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  • Writer's pictureNOR4NOR

Greater Anglia is Now Firmly Anti-Bicycle

A new bicycle policy from GA which is completely disconnected from the reality of demand for taking bicycles on the rail network.

A new policy for bicycles on trains implemented by Greater Anglia at the beginning of this month is a kick in the teeth to building a sustainable transport network and yet another example of the need for democratic public ownership.

Until the 1st March, Greater Anglia was one of the more relaxed operators when it came to taking bicycles on trains. In fact, the provision for bicycles on the Norwich to London route was the best in the UK. The large luggage area of the 'DVT' vehicles in use on that service, with no need for reservations was a shining light in how bicycles should be conveyed on the UK rail network: Cycle to the station, pop your bicycle on the train, travel to your station, cycle on to your destination. Easy. So what went wrong? To prepare for the introduction of new rolling stock, GA has imposed a huge U-turn from being one of the most supportive operators to walk on, walk off, no reservation cycle transport becoming one of the most restrictive. Under the new rules, rural routes (including the distinctly un 'rural' Cambridge to Norwich intercity service) are subject to a limit to four bicycles per train and mainline Norwich to London services are now subject to a reservation only policy, also with a four bicycles limit.

Travel on the network any day of the week and you'll see that the current demand for taking bicycles far outstrips this draconian implementation. Take the 0735 from Lowestoft to Norwich. By Oulton Broad there are normally four or five bicycles squeezed in. By Brundall, as many as seven or eight may be on board. It's certainly not ideal, but it is reality. Whilst many passengers from Great Yarmouth have drifted over to using the bus, the bus is no match for being able to take your bicycle with you to your final destination.

The tone of communinications from GA seems to follow the same line: they have invested in bicycle facilities at stations, so you can now lock up your bicycle and travel on the train. This approach misses a huge link in the essentials of a sustainable transport system, the final leg of a journey at the other end. A bicycle is not much good locked up if you need it to get you from your end station to final destination. It's no great surprise to hear Greater Anglia has been trying to discourage bicycles on trains since 2013. The organisational apathy and general discouragement of GA transporting bicycles is phenominal when you consider that their approach to supporting a major annual bicycle event in Suffolk, the Dunwich Dynamo, is to ban the transport of bicycles on all trains on the East Suffolk Line following the event. Considering this day always falls on a Sunday, a day when there are spare trains not being used, it is woeful. Even more baffling is that parent company Abellio's sister franchise, Scotrail, has converted Class 153 units like those used on rural routes into dedicated bicycle carrying trains.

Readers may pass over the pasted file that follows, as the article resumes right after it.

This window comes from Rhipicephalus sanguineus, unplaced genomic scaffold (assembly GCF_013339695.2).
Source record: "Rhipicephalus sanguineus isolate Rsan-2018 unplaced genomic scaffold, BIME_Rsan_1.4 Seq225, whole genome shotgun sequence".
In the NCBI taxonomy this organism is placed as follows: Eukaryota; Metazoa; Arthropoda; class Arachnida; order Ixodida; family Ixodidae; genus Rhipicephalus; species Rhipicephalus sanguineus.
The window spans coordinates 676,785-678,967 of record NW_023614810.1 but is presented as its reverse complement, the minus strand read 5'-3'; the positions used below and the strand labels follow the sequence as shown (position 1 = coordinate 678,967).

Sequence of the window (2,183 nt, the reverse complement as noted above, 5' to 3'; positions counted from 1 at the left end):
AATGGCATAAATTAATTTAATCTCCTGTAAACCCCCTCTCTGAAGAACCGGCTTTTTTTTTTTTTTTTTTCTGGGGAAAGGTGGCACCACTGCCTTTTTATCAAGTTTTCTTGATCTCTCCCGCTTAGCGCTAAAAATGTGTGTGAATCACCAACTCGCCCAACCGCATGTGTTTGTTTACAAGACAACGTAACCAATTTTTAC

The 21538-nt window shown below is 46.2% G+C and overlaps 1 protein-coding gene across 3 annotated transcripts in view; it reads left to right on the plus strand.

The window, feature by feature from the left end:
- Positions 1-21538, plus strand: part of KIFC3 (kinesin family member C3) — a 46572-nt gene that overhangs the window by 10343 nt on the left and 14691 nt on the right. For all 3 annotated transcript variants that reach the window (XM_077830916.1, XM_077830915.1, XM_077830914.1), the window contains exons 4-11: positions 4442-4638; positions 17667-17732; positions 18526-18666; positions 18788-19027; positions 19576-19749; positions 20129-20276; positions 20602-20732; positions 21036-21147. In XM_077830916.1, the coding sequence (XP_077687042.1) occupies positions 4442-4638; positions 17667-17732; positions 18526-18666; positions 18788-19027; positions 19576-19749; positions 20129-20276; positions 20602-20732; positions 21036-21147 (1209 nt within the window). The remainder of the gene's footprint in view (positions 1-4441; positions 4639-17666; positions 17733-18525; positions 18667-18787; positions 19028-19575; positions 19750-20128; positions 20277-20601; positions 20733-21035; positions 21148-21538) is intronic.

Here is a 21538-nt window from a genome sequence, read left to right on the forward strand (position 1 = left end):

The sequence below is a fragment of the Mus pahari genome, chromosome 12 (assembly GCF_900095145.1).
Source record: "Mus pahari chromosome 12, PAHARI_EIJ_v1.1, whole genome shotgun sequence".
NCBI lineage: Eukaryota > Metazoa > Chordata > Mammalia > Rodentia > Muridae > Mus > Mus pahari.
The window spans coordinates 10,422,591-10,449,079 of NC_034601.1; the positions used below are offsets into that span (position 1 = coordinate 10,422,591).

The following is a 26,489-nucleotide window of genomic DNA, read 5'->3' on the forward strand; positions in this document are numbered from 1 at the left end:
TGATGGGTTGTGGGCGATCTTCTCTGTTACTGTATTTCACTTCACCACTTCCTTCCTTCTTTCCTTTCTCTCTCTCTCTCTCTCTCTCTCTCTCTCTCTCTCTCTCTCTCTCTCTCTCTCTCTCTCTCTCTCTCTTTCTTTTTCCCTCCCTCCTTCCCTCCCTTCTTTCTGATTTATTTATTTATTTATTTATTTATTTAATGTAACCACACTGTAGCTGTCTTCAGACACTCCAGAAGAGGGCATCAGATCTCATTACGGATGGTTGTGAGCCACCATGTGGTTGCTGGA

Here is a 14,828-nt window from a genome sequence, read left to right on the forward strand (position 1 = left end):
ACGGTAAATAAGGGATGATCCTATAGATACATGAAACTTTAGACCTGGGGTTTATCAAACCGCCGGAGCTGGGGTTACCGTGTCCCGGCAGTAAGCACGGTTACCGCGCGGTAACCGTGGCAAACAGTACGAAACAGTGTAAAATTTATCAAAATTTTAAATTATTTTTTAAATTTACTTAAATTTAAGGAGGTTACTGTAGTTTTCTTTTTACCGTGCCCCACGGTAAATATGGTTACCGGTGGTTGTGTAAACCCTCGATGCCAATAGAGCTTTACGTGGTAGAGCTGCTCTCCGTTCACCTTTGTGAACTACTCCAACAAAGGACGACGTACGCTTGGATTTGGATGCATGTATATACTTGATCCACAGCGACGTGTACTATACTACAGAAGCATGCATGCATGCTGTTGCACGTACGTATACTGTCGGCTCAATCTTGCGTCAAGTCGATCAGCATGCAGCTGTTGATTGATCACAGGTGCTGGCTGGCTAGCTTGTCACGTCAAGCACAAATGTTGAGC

A cynic might also wonder if the new restrictions on bicycles are also an attempt by the company to increase uptake on its unpopular 'Bike and Go' scheme which has really failed to take off since introduction. Only principal stations have hire bicycles, which is not much use to anyone using rural unstaffed stations who may need a bicycle to get home.

Vice versa, the new scheme gives no confidence to the passenger on the ability to actually get to their destination, as the original policy did. Now there's no guarantee you can travel on the service you intented to, for fear of being refused entry or for not having a valid reservation.

Reality: Seven bicycles pictured on a Cambridge to Norwich service. Under the new policy, only four bicycles will be allowed, leaving cycling passengers stranded at intermediate rural stations when the train is already full.

The implementation and imposition of this policy highlights yet again how disconnected privatised railway operation is from the real and human needs of people who actually use the railways. The new rolling stock that inspired the introduction of the policy is woefully inadequate for meeting rural and intercity bicycle demand and it is quite frankly a scandal that in the face of the existential crisis of climate change, we see yet another capitalist private company plodding on with the suicidal policy of 'business as usual'. As outlined in the NOR4NOR Charter, we see that the ability to take a bicycle on a train without a reservation an essential right of every passenger using our railway network. Only with absolute freedom and security to do this can railways offer a real alternative to the car and help us progress towards the kind of solutions we need for society.

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